A How-To Guide to Blowing Up the Constitution

With America paralyzed by government gridlock, maybe it’s time to admit that our political system doesn’t work anymore. What if we start over?

Constitutional rewrite
©2013 Richard A. Bloom
Add to Briefcase
Alex Seitz Wald
Oct. 31, 2013, 5 p.m.

Amer­ica, we’ve got some bad news: Our Con­sti­tu­tion isn’t go­ing to make it. It’s had 224 years of com­mend­able, of­ten glor­i­ous ser­vice, but there’s a time for everything, and the gov­ern­ment shut­down and per­man­ent-crisis gov­ernance sig­nal that it’s time to think about mov­ing on. “No so­ci­ety can make a per­petu­al con­sti­tu­tion,” Thomas Jef­fer­son wrote to James Madis­on in 1789, the year ours took ef­fect. “The earth be­longs al­ways to the liv­ing gen­er­a­tion and not to the dead.”¦ Every con­sti­tu­tion, then, and every law, nat­ur­ally ex­pires at the end of 19 years.” By that cal­cu­la­tion, we’re more than two cen­tur­ies be­hind sched­ule for a long, hard look at our most sac­red of cows. And what it re­veals isn’t pretty.

If men (and, fi­nally, wo­men) as wise as Jef­fer­son and Madis­on set about the task of writ­ing a con­sti­tu­tion in 2013, it would look little like the one we have now. Amer­ic­ans today can’t agree on any­thing about Wash­ing­ton ex­cept that they want to “blow up the place,” in the words of former Re­pub­lic­an Sen. George Voinovich as he left Con­gress, and maybe that thought isn’t so rad­ic­al.

Clock­ing in at some 4,500 words — about the same length as the screen­play for an epis­ode of Two and a Half Men — and without ser­i­ous modi­fic­a­tion since 18-year-olds got the vote in 1971, the Con­sti­tu­tion simply isn’t cut out for 21st-cen­tury gov­ernance. It’s full of holes, only some of which have been patched; it guar­an­tees grid­lock; and it’s vir­tu­ally im­possible to change. “It gets close to a fail­ing grade in terms of 21st-cen­tury no­tions on demo­crat­ic the­ory,” says Uni­versity of Texas law pro­fess­or San­ford Lev­in­son, part of the grow­ing cadre of leg­al schol­ars who say the time has come for a new con­sti­tu­tion­al con­ven­tion.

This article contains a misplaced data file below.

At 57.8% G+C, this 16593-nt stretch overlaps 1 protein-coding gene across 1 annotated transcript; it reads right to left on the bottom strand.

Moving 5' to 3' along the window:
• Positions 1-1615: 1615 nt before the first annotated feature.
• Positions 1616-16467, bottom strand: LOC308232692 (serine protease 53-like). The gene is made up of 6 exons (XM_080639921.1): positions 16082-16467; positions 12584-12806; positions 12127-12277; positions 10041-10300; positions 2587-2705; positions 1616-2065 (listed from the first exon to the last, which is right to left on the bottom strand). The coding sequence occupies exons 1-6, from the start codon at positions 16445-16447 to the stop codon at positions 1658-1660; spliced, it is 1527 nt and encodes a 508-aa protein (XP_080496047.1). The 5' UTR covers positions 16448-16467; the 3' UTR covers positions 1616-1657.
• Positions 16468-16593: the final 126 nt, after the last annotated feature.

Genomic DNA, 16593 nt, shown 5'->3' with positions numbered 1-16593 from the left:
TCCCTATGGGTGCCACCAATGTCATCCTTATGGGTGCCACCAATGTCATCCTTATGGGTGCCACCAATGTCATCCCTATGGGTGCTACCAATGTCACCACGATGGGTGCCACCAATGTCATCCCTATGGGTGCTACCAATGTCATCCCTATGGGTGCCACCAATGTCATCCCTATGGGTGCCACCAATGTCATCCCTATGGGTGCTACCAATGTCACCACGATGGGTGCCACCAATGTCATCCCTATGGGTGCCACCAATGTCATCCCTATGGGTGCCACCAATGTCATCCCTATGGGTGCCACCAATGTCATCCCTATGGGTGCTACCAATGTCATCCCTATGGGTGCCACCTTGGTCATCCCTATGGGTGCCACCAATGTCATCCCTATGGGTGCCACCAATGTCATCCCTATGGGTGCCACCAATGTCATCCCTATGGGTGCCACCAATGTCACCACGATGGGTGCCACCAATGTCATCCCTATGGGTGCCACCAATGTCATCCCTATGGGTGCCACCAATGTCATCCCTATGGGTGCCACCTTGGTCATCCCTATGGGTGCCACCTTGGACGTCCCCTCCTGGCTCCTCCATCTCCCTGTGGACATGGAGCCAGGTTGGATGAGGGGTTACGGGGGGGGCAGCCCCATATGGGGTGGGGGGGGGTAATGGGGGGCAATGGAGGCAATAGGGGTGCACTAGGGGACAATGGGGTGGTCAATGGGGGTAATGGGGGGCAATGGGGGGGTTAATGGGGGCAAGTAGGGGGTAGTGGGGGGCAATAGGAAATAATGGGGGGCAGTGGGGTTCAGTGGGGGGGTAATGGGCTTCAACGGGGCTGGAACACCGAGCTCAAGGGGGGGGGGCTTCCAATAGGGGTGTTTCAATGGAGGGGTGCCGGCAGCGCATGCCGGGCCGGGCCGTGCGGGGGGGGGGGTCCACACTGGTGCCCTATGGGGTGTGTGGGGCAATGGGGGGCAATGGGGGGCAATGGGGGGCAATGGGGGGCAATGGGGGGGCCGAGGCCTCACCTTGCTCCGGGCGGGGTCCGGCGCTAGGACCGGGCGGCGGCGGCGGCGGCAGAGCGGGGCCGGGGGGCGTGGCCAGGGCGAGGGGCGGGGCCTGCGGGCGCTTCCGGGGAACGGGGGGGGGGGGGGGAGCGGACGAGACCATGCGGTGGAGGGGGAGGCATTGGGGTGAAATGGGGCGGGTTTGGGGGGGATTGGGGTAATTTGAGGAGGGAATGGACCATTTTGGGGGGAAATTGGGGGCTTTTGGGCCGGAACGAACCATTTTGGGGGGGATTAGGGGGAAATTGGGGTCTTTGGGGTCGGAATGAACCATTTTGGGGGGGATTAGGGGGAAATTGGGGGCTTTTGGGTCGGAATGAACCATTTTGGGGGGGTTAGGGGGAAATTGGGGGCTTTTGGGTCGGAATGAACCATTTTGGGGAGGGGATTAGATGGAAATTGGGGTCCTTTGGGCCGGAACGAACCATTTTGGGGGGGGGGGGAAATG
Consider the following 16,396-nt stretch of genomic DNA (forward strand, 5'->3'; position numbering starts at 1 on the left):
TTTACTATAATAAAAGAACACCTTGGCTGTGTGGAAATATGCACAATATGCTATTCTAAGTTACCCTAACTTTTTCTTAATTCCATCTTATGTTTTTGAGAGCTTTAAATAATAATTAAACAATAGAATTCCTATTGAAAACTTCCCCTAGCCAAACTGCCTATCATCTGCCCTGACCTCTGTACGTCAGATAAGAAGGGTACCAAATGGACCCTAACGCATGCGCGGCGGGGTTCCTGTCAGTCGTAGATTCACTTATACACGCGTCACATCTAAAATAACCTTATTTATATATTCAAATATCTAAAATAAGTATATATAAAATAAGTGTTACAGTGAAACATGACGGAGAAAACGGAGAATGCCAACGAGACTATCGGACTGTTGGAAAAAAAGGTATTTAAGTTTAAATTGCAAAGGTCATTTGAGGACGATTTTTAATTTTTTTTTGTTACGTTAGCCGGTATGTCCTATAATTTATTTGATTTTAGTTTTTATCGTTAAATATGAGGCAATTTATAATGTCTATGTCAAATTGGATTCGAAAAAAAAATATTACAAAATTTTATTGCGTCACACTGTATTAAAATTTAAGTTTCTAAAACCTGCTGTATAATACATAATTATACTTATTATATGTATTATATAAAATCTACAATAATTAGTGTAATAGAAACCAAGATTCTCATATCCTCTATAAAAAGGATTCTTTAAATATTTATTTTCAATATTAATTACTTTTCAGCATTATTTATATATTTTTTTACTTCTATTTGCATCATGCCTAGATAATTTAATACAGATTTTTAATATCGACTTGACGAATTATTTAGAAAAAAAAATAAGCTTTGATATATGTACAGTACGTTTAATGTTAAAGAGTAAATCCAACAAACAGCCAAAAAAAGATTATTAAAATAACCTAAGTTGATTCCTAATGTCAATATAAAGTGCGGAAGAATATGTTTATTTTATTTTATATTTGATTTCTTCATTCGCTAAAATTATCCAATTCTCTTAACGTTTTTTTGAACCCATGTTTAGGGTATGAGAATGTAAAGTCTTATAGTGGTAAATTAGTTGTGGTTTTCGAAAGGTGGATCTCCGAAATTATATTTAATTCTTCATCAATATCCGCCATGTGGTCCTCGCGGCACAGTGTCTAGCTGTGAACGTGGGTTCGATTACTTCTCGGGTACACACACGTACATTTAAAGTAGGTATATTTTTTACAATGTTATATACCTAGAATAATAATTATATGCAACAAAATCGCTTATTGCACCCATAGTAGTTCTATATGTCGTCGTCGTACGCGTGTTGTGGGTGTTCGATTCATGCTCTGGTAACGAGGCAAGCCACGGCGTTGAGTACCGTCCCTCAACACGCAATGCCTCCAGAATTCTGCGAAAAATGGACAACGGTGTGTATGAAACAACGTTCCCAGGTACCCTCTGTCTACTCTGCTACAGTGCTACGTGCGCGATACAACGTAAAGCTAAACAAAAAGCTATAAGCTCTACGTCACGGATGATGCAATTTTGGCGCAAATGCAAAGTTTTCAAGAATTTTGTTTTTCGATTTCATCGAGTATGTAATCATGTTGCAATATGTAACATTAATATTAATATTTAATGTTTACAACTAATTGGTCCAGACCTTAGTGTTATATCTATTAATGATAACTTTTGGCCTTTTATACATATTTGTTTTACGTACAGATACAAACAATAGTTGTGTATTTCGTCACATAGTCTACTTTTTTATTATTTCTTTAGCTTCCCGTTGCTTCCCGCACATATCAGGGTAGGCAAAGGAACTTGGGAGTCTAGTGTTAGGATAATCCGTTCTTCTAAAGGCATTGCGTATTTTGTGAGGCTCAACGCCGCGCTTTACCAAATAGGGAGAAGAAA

Put simply, we’ve learned a lot since 1787. What was for the Founders a kind of provid­en­tial rev­el­a­tion — design­ing, from scratch, a writ­ten charter and demo­crat­ic sys­tem at a time when the en­tire his­tory of life on this plan­et con­tained scant ex­amples of either — has been worked in­to sci­ence. More than 700 con­sti­tu­tions have been com­posed since World War II alone, and oth­er coun­tries have solved the very prob­lems that cripple us today. It seems un-Amer­ic­an to look abroad for ways to change our sac­red text, but the world’s na­tions copied us, so why not learn from them?

Su­preme Court Justice Ruth Bader Gins­burg was pil­lor­ied when she told Egyp­tian re­volu­tion­ar­ies last year that she “would not look to the U.S. Con­sti­tu­tion, if I were draft­ing a con­sti­tu­tion in the year 2012.” But her sen­ti­ment is taken for gran­ted by any­one who has ac­tu­ally tried to write a con­sti­tu­tion since politi­cians stopped wear­ing powdered wigs. “Our Con­sti­tu­tion really has been a steady force guid­ing us and has been per­haps the most stable in the world,” says Louis Auc­oin, who has helped draft con­sti­tu­tions in Cam­bod­ia, East Timor, Kosovo, Rwanda, and else­where while work­ing with the U.N. and oth­er groups. “But the dis­ad­vant­age to the sta­bil­ity is that it’s old, and there are things that more-mod­ern con­sti­tu­tions ad­dress more clearly.”